“The days leading up to the wake, we had to gather photographs to memorialize my husband’s life. Those were displayed on three easels at the funeral home. Each easel held a collage made by my kids – 25 and 29 at the time. I remember sitting in my living room; the kids were on the floor, looking at different pictures, deciding which ones to use. And there I am, kind of numb, thinking, Someday they will be doing this for me. They looked like kids playing with trucks on the carpet. They were actually enjoying it, evoking memories, and they wanted to incorporate other people important in his life into their father’s collage. I remember feeling the sense that the death, the memorializing and the funeral coming up was all part of a cycle and … What’s the point? I’ll be gone and Oh there’s not even that many pictures of me to choose from because, Wait a second! I was the photographer all those years! So, these days I make sure my hair and make-up is in place and there’s no spinach in my teeth. I pose for photos knowing this one may show up on the easel at my funeral. Jimmy used to say, “If it’s a Kodak moment we don’t need a Kodak.” He felt that too often we’re missing the experience because we’re too busy recording it.  He died in 2006 at age 56 unaware how much more in the years following his death we’d be recording life and often missing out on living it.”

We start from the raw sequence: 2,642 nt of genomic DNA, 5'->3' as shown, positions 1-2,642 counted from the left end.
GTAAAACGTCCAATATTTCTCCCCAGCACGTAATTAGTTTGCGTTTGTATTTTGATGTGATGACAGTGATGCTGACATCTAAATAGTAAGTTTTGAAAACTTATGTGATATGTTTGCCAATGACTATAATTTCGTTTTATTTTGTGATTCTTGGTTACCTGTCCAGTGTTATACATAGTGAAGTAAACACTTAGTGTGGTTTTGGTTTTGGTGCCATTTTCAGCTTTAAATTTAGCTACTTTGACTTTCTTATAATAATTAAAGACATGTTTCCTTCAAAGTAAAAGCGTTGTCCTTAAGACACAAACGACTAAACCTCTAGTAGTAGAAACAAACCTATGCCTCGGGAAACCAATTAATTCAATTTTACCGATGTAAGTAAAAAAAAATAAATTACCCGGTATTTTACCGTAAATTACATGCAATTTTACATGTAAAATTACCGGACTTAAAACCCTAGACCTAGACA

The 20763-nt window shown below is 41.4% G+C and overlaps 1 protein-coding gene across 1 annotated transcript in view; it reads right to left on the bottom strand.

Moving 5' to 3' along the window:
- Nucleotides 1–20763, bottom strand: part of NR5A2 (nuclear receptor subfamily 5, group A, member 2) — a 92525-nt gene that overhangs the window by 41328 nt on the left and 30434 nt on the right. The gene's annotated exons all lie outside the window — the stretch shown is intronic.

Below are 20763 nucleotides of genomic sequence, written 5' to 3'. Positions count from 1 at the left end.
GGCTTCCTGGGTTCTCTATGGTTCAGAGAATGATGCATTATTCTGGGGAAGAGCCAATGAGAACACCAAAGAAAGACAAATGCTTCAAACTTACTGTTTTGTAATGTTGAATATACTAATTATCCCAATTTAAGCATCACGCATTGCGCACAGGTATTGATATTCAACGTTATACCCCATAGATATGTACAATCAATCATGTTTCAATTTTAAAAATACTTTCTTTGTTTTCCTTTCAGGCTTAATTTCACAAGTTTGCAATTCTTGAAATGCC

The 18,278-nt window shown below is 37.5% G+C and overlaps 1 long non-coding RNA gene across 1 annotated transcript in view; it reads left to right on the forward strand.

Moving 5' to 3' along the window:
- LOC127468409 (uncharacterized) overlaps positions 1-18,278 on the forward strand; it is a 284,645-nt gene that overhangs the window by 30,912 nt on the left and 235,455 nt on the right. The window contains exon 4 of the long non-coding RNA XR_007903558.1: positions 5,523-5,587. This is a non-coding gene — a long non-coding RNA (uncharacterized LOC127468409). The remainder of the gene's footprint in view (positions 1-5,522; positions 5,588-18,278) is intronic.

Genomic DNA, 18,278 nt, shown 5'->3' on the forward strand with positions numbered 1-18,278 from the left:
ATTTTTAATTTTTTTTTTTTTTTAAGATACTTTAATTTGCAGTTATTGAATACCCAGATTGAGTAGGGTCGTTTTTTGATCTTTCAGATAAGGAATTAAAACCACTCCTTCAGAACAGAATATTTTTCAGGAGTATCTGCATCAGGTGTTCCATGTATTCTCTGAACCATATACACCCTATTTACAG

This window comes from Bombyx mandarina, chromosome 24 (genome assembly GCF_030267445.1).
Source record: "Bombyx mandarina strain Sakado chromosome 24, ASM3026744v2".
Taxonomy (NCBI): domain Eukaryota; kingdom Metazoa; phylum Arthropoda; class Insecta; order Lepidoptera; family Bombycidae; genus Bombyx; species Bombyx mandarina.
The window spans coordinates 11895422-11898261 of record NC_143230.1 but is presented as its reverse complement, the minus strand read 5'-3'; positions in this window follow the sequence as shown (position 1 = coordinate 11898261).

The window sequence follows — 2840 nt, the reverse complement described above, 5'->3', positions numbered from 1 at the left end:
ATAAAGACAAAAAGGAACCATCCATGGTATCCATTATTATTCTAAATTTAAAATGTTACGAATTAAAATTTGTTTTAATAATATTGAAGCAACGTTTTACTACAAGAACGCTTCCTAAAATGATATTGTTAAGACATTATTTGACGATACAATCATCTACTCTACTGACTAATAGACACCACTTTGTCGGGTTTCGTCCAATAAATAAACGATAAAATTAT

Obit photos look uncannily like photos on Match.com

“I had a habit of reading obituaries each morning to my husband. It kicked off our day in a positive way because we saw in black and white that we were alive and still had a chance to do whatever… After Jimmy died, for the longest time, I couldn’t read the obituaries but after about a year and a half I began reading them again. At this point, though, I was now so used to looking at Match.com and other dating sites with photos that one morning I spotted a man in the obits and thought, “This guy is cute… Uh-oh, he’s also dead.”